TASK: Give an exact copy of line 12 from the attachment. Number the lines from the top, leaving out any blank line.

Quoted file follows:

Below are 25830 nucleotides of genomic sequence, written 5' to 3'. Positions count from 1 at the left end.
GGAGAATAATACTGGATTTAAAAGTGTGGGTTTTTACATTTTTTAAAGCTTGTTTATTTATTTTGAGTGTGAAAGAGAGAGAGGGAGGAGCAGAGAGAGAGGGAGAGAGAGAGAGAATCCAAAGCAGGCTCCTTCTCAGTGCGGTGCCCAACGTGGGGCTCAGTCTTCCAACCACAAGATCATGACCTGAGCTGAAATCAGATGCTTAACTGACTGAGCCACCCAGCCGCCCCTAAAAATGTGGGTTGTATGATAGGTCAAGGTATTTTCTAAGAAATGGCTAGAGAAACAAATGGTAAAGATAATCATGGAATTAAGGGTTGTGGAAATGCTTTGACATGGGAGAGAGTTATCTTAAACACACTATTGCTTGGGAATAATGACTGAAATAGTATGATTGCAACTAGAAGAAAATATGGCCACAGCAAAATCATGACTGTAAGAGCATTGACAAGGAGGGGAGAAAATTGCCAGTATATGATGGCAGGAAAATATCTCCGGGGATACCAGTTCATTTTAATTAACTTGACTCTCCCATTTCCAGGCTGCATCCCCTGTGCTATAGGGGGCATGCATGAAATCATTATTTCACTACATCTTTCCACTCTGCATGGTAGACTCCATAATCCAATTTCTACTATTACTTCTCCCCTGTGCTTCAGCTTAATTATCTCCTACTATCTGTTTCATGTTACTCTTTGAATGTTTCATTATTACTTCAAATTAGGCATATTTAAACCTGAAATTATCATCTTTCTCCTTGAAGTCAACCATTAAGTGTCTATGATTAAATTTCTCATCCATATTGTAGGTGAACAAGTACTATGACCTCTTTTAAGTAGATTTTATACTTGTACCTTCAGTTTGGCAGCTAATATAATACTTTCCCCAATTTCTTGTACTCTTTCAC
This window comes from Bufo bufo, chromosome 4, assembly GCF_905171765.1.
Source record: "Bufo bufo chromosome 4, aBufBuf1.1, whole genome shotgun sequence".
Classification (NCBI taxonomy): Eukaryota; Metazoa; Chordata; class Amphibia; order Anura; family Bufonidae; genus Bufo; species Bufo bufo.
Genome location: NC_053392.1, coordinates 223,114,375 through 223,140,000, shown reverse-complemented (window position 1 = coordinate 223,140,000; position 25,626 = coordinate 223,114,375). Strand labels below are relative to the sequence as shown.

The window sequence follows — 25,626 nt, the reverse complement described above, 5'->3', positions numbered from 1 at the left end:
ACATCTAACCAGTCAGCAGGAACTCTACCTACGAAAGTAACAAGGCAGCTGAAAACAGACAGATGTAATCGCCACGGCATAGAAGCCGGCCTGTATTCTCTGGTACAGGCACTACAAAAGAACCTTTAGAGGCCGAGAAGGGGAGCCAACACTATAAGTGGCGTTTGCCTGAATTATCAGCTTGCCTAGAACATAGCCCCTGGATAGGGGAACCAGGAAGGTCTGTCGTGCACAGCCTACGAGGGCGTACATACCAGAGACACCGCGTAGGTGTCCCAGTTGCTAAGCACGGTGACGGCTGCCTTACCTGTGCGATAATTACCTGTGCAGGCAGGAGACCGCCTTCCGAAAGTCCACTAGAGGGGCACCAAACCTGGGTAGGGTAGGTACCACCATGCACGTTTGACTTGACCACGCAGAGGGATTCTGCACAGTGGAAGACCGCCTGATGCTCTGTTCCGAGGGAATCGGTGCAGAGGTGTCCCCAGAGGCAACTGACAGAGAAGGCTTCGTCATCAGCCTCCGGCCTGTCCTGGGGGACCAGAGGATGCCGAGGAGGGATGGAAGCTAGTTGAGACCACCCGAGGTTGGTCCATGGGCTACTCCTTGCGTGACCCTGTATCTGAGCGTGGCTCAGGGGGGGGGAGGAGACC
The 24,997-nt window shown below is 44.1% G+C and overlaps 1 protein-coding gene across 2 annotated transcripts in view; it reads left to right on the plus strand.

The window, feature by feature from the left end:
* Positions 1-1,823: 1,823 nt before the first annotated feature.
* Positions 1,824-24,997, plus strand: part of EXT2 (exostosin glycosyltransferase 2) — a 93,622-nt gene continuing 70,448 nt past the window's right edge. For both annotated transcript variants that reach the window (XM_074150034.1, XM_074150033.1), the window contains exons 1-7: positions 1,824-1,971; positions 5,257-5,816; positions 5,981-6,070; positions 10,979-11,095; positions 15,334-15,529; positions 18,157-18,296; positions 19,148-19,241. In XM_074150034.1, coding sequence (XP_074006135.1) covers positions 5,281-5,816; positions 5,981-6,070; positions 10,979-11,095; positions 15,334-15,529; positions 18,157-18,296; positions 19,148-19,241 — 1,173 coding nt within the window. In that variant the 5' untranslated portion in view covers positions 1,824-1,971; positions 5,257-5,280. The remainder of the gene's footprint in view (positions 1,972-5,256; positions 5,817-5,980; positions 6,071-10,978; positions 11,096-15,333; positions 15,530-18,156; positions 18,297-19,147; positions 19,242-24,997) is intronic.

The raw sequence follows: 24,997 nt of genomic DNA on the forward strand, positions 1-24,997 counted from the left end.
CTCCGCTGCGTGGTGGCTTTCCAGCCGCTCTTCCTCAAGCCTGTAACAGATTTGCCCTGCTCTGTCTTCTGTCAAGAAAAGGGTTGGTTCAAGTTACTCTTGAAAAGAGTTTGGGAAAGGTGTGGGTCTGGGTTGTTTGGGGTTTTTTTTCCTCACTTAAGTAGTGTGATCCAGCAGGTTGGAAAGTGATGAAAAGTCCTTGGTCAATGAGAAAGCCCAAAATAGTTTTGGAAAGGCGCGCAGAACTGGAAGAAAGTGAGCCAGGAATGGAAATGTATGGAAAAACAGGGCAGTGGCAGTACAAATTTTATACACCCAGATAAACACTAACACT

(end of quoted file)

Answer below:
* Positions 1,824-24,997, plus strand: part of EXT2 (exostosin glycosyltransferase 2) — a 93,622-nt gene continuing 70,448 nt past the window's right edge. For both annotated transcript variants that reach the window (XM_074150034.1, XM_074150033.1), the window contains exons 1-7: positions 1,824-1,971; positions 5,257-5,816; positions 5,981-6,070; positions 10,979-11,095; positions 15,334-15,529; positions 18,157-18,296; positions 19,148-19,241. In XM_074150034.1, coding sequence (XP_074006135.1) covers positions 5,281-5,816; positions 5,981-6,070; positions 10,979-11,095; positions 15,334-15,529; positions 18,157-18,296; positions 19,148-19,241 — 1,173 coding nt within the window. In that variant the 5' untranslated portion in view covers positions 1,824-1,971; positions 5,257-5,280. The remainder of the gene's footprint in view (positions 1,972-5,256; positions 5,817-5,980; positions 6,071-10,978; positions 11,096-15,333; positions 15,530-18,156; positions 18,297-19,147; positions 19,242-24,997) is intronic.